China begins crackdown on kids’ shows with ban on popular Japanese series ‘Ultraman Tiga’

China begins crackdown on kids’ shows with ban on popular Japanese series ‘Ultraman Tiga’China begins crackdown on kids’ shows with ban on popular Japanese series ‘Ultraman Tiga’
The Chinese government’s crackdown on entertainment continues with its most recent announcement of an upcoming ban on certain cartoons and other made-for-children programs. 
End to animation?: On Friday, China’s National Radio and Television Administration released a statement on its website announcing the prohibition of children’s shows that contain “any mention of violence, blood, vulgarity or pornography,” reported CNN
  • TV producers are told to “resolutely resist bad plots” and create only “excellent cartoons with healthy content and promote truth, goodness and beauty.”
  • The agency highlighted that since young audiences are the main targets of such  cartoons, broadcasters should develop TV channels that promote a good environment for “the healthy growth of young people.”
  • According to the announcement, the new regulation applies to animation content either shown on TV or streamed on the internet. 
  • Back in April, authorities in Jiangsu province also warned against 21 cartoons and TV shows that they said negatively affect children’s development, including “Peppa Pig,” “My Little Pony” and “Detective Conan,” among others.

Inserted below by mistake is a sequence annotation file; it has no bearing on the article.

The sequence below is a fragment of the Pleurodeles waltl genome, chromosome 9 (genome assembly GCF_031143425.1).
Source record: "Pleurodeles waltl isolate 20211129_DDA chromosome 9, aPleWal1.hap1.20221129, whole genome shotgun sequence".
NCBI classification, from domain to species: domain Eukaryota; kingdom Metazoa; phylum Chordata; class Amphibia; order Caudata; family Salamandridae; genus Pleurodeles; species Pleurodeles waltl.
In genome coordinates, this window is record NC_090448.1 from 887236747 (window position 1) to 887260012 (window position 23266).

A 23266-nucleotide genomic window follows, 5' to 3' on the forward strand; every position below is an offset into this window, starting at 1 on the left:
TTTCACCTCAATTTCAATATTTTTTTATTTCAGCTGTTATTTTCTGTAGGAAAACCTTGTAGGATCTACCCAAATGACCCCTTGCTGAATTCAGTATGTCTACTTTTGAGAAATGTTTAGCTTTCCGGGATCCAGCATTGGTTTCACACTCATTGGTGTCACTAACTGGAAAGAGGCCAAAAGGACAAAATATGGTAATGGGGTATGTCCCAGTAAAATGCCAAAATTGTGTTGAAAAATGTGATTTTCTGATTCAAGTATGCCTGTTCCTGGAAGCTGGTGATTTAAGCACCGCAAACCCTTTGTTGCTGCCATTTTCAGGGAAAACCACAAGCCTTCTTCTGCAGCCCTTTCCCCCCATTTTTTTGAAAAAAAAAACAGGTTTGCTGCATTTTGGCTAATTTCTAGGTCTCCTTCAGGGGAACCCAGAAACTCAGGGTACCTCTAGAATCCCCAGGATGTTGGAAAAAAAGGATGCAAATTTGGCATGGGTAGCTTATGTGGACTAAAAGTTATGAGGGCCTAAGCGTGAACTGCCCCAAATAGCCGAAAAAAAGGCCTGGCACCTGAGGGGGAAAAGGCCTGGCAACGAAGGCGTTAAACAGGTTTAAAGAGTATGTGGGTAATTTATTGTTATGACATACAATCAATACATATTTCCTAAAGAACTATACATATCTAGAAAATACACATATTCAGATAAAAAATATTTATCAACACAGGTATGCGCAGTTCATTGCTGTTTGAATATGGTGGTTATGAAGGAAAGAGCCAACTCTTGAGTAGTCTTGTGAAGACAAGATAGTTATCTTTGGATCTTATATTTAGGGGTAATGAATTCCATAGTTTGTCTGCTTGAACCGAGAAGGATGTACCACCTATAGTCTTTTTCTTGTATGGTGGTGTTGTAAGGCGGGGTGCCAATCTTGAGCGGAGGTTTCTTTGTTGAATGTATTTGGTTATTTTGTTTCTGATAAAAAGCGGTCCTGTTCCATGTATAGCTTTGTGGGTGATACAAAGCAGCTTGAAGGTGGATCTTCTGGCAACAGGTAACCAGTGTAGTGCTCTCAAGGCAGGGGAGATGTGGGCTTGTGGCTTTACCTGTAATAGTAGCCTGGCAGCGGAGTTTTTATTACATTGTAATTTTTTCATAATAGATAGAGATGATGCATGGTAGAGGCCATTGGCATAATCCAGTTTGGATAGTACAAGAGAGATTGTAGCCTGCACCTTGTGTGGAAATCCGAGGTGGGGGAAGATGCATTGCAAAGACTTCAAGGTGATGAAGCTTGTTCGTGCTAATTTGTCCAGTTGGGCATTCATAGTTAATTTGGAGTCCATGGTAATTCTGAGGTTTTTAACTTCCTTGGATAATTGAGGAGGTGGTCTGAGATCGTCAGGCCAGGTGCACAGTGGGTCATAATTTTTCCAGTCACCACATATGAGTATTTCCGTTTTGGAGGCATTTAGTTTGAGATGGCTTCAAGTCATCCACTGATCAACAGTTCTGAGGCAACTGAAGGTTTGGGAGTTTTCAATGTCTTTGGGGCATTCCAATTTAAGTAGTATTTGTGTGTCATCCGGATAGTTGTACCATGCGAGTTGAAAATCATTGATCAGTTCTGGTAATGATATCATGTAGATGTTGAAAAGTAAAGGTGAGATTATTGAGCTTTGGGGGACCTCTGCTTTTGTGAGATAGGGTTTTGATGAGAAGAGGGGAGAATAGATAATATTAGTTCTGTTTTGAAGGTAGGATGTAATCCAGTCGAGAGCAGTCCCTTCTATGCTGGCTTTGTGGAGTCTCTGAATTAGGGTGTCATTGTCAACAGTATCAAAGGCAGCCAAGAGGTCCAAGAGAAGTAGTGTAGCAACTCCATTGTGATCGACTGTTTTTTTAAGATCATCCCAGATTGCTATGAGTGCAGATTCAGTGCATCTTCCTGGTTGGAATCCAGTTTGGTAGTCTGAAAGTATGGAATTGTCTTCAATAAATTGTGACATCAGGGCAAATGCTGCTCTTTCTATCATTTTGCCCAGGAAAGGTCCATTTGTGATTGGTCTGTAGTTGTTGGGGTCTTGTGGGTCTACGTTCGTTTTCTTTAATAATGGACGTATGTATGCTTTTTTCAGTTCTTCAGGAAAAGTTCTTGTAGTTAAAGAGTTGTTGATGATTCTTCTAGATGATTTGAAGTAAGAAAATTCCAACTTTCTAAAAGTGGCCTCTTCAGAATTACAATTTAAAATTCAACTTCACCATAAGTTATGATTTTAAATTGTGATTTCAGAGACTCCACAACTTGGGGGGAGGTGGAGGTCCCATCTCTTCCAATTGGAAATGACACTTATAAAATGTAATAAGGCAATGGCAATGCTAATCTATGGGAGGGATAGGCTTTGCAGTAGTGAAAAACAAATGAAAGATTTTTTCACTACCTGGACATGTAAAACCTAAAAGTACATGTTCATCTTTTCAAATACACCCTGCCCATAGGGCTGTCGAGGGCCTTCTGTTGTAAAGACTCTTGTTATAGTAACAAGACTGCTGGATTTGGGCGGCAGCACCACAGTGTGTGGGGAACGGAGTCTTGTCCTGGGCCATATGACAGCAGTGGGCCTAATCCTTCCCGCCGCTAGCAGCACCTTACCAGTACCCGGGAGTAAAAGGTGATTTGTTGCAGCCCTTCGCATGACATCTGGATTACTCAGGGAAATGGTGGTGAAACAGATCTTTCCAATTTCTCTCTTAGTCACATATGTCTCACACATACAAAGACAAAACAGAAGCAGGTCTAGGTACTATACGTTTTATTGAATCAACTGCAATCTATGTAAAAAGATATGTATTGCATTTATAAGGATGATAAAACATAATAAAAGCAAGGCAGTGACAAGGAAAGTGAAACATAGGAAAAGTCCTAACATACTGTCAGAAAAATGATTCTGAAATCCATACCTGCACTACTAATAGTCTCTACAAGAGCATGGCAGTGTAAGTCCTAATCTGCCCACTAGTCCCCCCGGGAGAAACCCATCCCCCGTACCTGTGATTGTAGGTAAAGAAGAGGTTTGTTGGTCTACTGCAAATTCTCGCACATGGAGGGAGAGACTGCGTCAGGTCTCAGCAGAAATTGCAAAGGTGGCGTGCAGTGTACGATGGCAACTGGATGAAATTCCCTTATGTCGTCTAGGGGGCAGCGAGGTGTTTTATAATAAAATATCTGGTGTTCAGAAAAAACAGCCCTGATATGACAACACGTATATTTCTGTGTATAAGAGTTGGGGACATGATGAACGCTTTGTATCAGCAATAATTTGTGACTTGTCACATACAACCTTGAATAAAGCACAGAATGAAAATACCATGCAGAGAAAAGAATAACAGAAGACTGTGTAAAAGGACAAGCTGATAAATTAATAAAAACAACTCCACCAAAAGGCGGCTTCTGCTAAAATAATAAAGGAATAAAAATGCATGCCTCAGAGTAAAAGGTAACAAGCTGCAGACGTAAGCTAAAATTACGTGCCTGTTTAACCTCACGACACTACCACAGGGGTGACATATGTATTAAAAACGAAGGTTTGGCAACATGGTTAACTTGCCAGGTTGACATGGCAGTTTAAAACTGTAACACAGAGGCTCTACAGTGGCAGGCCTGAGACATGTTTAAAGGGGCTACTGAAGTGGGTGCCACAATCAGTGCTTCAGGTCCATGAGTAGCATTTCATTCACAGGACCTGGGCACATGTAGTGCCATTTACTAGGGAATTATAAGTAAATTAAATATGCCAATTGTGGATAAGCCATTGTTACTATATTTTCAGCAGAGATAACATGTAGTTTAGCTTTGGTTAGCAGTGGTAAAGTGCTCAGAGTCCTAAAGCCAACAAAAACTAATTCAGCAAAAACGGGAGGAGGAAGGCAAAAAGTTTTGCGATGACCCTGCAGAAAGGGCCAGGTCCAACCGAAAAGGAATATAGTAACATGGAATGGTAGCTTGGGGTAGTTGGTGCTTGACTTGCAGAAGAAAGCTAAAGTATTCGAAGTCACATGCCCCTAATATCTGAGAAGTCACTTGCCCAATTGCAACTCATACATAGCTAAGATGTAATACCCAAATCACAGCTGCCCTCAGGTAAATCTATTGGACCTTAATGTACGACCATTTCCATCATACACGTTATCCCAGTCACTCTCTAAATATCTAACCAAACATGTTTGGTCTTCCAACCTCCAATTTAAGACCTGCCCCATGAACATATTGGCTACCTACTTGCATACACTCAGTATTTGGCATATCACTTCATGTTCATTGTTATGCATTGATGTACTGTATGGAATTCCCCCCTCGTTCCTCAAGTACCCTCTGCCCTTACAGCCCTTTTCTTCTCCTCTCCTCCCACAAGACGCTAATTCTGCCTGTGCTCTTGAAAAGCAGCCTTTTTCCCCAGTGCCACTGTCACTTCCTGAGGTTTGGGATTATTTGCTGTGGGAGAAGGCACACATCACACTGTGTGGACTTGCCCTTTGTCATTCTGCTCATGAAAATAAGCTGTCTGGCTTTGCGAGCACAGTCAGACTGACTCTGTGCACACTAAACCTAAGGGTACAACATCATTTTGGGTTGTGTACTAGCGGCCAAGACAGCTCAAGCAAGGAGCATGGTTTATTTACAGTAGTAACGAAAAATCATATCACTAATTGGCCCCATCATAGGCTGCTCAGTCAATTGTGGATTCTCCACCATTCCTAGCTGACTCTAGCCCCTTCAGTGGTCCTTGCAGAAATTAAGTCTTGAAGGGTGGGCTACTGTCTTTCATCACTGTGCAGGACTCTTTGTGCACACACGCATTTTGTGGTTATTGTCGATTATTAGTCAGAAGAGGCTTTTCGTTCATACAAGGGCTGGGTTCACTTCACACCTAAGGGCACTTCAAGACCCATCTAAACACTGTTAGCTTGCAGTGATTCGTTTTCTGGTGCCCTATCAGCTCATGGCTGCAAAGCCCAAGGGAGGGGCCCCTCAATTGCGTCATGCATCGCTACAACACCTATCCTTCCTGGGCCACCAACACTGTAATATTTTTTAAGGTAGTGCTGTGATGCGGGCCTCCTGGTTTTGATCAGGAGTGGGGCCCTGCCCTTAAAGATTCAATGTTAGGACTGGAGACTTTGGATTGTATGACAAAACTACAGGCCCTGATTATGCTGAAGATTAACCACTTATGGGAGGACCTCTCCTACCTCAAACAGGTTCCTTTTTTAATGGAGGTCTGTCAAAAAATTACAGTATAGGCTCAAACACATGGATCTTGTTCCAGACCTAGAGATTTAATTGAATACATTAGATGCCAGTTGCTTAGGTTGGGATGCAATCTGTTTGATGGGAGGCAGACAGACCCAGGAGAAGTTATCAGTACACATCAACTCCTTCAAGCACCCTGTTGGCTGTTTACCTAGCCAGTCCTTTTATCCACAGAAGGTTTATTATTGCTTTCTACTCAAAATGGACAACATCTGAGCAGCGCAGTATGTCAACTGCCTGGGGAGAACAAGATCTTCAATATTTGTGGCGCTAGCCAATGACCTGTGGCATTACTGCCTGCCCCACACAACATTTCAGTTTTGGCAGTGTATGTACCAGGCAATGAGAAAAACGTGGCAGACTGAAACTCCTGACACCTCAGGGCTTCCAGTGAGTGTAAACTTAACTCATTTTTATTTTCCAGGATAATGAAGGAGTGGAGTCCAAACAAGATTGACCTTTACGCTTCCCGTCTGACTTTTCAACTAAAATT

First casualty: Japanese TV show “Ultraman Tiga,” which gained a huge following in China after its debut in 1996, was removed from online streaming platforms on Friday, sparking immediate objections from fans on social media.
  • The show, about a superhero who fights alien monsters, was reportedly removed due to its alleged “violent plot,” according to state-run media Global Times.
  • Chinese fans have taken to social media to defend the long-running show, with many who grew up watching the program pointing out that the series promotes humanity and justice.
  • Weibo users even drew a comparison to the Four Classic Novels written during the Ming and Qing dynasties: “Journey to the West,” “Outlaws of the Marsh,” “Romance of the Three Kingdoms” and “Dream of the Red Chamber,” which some say also use themes that the authorities now find problematic. 
The regulation on children’s shows is the latest in the Chinese government’s continued entertainment industry censorship that has included prohibiting “effeminate” male stars, “vulgar” influencers and fan clubs, NextShark previously reported.
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